The Georgia General Assembly determined that the PSC- a state commission with statewide authority and statewide responsibilities-should be elected on a statewide basis. O.C.G.A. § 46-2-1(a). It did so for race-neutral reasons, and plaintiffs do not suggest otherwise. Indeed, there is no evidence that race motivated Georgia's choice of electoral format at all. To the contrary, the State's deliberate choice was informed by significant policy considerations that would be undermined by a forced change in the Commission's structure-from a statewide body to a single-member districted body. Thus, an adequate remedy has not been proposed. See SCLC, 56 F.3d at 1297 ("[T]he many state policy interests we have discussed . . . preclude the remedies appellants[] propose; moreover[,] these interests outweigh whatever possible vote dilution may have been shown in this case.").

We reach this conclusion because plaintiffs' proposed remedy would fundamentally change the PSC's structure and operations. A change from statewide to single-member districted elections would clearly affect the inner-workings of the PSC because commissioners would be serving a new constituency- their respective districts rather than the State as a whole. As PSC Chair Pridemore testified, the current system allows commissioners to focus on the needs of the entire State, whereas a districted plan has the potential to disconnect commissioners from that critical statewide mission. See Id. at 1296 (recognizing, in the judicial context, an important state interest in "linkage," which preserves accountability by "[l]inking a trial court judge's territorial jurisdiction and electoral base"); Cousin, 145 F.3d at 827 (same).

To combat this point, plaintiffs point to the dissent to our grant of a stay in this case in August 2022. In pertinent part, the dissent argued that the district court did not permit a remedy that altered Georgia's chosen form of government because "[t]he district court didn't, for instance, add a branch of government, or move a power from one branch to another" or "change how any of the three branches must conduct themselves." Rose v. Sec'y, No. 2212593, 2022 WL 3572823, at *11 (11th Cir. 2022) (Rosenbaum, J., dissenting). This test sets an arbitrarily high threshold such that nearly every conceivable proposal would pass muster (i.e., no proposed remedy will be as significant as offering a fourth branch of government). Such a test does not comport with our precedents that expressly protect a state's chosen form of government. And moving from a statewide electoral system to a districted one is, in any event, a change of significant magnitude.

Because the PSC's electoral map is already drawn into residency districts, plaintiffs argue that single-member districted elections would be consistent with the State's chosen model of government. This argument ignores that each commissioner is still elected statewide.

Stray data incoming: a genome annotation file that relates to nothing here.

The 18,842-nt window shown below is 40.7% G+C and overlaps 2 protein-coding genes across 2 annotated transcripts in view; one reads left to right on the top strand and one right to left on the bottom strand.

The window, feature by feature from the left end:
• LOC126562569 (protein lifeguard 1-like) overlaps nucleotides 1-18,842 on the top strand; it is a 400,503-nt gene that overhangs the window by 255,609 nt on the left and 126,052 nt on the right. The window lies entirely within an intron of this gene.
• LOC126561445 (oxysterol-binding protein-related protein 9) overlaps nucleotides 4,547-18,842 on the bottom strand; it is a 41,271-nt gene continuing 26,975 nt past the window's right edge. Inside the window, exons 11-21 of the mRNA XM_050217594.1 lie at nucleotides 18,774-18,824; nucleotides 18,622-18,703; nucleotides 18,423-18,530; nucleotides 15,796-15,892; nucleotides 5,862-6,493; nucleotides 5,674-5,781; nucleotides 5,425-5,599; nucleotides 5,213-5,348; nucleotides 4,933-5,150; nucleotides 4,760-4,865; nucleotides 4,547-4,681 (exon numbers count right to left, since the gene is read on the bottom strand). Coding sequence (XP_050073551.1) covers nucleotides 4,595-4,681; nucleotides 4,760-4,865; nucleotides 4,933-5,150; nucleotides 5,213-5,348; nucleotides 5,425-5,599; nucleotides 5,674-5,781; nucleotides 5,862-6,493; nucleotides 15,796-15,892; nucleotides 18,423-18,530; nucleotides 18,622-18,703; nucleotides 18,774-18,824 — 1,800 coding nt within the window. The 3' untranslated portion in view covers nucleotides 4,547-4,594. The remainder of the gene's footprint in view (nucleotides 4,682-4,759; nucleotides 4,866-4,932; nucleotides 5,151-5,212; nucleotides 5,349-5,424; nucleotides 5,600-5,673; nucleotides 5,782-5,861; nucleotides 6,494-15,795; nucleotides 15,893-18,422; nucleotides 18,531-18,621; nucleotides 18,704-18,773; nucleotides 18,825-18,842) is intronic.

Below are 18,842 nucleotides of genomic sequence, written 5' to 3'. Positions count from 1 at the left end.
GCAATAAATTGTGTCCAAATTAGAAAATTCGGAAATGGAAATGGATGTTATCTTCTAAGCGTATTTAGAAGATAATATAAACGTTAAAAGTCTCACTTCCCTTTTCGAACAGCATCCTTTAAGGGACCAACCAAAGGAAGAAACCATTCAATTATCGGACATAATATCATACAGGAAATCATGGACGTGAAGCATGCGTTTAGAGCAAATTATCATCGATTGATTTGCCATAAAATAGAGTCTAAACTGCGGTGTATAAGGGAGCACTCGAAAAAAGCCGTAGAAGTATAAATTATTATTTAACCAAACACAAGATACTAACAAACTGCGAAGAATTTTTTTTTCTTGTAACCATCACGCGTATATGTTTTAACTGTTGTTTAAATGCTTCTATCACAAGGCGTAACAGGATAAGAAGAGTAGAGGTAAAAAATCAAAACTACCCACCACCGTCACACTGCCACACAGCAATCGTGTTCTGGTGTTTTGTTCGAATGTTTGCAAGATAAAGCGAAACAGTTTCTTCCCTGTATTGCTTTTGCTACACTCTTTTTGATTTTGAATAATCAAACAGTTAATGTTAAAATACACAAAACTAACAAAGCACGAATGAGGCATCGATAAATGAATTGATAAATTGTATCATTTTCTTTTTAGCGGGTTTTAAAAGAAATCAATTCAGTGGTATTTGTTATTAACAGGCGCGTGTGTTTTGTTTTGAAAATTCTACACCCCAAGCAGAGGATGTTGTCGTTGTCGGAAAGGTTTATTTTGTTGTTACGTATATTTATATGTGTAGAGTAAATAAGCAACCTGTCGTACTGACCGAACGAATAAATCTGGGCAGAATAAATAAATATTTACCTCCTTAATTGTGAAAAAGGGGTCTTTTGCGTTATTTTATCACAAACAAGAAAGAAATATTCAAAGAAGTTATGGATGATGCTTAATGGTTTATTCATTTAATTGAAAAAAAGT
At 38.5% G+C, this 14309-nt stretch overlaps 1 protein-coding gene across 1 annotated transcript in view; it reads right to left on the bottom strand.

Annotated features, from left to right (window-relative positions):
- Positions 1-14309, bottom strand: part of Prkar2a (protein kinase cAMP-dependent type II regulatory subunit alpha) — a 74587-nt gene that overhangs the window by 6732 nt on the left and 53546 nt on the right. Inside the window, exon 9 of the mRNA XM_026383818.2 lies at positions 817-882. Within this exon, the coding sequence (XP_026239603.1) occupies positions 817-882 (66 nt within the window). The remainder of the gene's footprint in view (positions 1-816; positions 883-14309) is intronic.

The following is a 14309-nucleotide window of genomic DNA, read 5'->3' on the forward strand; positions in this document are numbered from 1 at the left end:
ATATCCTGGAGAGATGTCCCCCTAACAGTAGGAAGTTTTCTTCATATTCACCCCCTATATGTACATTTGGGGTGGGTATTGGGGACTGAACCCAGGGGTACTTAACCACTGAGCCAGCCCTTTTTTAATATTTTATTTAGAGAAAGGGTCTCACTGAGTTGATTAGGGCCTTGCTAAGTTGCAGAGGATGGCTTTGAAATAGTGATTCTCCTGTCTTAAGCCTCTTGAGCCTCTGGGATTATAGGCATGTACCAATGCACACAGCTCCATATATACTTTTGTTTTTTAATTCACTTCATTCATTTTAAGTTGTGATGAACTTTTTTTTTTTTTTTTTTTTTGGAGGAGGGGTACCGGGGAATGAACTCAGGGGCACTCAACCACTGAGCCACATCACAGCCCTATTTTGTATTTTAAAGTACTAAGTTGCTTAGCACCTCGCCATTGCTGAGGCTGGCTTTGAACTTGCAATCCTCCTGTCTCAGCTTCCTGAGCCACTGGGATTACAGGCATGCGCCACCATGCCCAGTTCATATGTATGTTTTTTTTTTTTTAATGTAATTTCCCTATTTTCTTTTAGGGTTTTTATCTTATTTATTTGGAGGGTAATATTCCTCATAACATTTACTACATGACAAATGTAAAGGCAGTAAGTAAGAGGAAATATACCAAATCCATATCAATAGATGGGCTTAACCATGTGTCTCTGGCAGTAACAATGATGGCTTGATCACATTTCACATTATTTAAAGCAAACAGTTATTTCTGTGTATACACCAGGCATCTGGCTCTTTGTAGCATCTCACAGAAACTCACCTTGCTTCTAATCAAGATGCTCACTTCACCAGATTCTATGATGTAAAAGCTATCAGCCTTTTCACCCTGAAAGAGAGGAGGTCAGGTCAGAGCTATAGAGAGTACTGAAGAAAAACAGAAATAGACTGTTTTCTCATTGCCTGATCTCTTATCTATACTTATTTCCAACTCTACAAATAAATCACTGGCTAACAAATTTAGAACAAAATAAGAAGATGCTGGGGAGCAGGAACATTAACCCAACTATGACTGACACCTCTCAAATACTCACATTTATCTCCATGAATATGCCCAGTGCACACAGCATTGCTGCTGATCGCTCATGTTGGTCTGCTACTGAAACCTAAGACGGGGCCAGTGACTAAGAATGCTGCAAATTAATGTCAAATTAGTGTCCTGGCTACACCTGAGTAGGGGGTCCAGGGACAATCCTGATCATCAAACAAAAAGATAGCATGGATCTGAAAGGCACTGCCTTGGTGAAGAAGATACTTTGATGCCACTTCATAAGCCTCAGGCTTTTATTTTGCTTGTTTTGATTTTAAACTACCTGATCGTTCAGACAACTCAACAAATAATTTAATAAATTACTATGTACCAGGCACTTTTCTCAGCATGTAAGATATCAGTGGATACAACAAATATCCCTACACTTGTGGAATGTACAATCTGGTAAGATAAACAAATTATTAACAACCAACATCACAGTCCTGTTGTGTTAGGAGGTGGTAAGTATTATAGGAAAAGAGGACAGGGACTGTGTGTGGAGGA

Plaintiffs' proposed remedy would also undo a fundamental component of Georgia's current PSC electoral system-its insulation from localized special interests. Our precedents make clear that this concern is not only relevant, but also can be the defining feature of an elected body. See, e.g., Nipper, 39 F.3d at 1544.

As we have stated, "[t]he implementation of subdistricts would increase the potential for 'home cooking' by creating a smaller electorate and thereby placing added pressure on elected [officials] to favor constituents-especially as election time approaches." Id.; see also SCLC, 56 F.3d at 1297 ("Subdistricting would also increase the specter of 'home cooking': Creating a smaller electorate would increase the pressure to favor constituents."). And the concern over provincialism is merited because "[e]veryone agrees that in some politically volatile and controversial cases it is beneficial to have the electorate come from the entire circuit rather than some smaller portion." SCLC, 56 F.3d at 1297.

The provincialism concerns discussed in our precedents are magnified when dealing with a statewide body like the PSC. Compared to county commission districts, for example, there is much greater potential for divisive problems to arise across an entire state-especially one as large as Georgia-and the pertinent issues are more likely to be large-scale with huge significance.

Just one example of a hugely divisive and significant issue with which the PSC is involved is the construction of Plant Vogtle near Augusta, Georgia. The total project "nears $35 billion" in cost. Jeff Amy, Utilities Begin Loading Radioactive Fuel into a Second New Reactor at Georgia Nuclear Plant, Assoc. Press (Aug. 17, 2023), []. And soon there will be "a hearing . . . by the PSC to determine how much customers will pay versus Georgia Power." Erica Van Buren, Georgia Power to Start Loading Fuel into Plant Vogtle Unit 4, Test the Reactor, Augusta Chron. (Aug. 18, 2023), []. It is easy to see how such a project-which carries large costs and directly affects one specific area of the state (in order to, in theory, reduce energy costs across the entire state)-would implicate "home cooking" concerns in a way that would negatively affect the PSC's mission to protect the interests of the entire State.